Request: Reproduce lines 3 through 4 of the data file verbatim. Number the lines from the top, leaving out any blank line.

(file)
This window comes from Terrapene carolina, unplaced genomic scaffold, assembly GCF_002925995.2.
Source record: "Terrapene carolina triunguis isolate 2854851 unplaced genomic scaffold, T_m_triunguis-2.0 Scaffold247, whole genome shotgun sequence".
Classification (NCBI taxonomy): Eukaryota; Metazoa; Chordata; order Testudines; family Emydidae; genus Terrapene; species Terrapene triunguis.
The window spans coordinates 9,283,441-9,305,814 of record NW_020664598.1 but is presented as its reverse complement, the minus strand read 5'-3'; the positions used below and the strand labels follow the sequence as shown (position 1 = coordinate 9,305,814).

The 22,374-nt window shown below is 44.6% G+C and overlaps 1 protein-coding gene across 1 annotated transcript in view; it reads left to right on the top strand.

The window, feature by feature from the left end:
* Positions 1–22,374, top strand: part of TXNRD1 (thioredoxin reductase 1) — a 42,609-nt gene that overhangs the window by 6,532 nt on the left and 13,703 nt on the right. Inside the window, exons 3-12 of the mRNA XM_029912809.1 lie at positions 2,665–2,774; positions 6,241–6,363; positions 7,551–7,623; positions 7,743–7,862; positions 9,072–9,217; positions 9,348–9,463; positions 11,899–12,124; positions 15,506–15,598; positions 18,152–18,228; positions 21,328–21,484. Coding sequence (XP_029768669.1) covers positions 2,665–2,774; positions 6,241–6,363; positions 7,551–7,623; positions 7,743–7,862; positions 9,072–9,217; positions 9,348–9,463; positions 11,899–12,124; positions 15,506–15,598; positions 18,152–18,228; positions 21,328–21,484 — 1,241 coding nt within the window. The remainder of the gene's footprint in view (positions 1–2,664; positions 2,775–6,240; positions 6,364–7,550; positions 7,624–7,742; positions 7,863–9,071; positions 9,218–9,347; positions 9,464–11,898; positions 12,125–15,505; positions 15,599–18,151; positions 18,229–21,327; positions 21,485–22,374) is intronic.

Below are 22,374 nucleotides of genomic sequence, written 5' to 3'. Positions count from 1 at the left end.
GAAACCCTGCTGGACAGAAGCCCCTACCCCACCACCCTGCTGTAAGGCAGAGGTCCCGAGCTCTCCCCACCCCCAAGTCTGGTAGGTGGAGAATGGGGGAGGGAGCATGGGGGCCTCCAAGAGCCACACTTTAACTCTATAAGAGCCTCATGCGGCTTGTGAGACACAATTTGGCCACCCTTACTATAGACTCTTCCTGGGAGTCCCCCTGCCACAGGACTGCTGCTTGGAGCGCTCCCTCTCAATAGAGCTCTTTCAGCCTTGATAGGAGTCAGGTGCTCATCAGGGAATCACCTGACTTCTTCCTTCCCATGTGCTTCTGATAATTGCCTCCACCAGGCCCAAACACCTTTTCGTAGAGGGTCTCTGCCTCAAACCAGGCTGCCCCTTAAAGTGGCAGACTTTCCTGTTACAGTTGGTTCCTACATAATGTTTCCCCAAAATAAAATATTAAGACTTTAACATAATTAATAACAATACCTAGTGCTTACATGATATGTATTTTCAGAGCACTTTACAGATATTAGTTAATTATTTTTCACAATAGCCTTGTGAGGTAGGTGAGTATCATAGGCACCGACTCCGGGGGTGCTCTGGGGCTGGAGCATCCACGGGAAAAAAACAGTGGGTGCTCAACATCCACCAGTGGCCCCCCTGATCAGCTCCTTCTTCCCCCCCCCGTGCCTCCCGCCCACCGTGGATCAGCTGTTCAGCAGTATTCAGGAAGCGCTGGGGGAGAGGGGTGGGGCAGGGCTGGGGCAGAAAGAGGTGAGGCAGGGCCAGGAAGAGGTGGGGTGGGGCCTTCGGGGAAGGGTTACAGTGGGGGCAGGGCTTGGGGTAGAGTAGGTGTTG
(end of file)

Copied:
Classification (NCBI taxonomy): Eukaryota; Metazoa; Chordata; order Testudines; family Emydidae; genus Terrapene; species Terrapene triunguis.
The window spans coordinates 9,283,441-9,305,814 of record NW_020664598.1 but is presented as its reverse complement, the minus strand read 5'-3'; the positions used below and the strand labels follow the sequence as shown (position 1 = coordinate 9,305,814).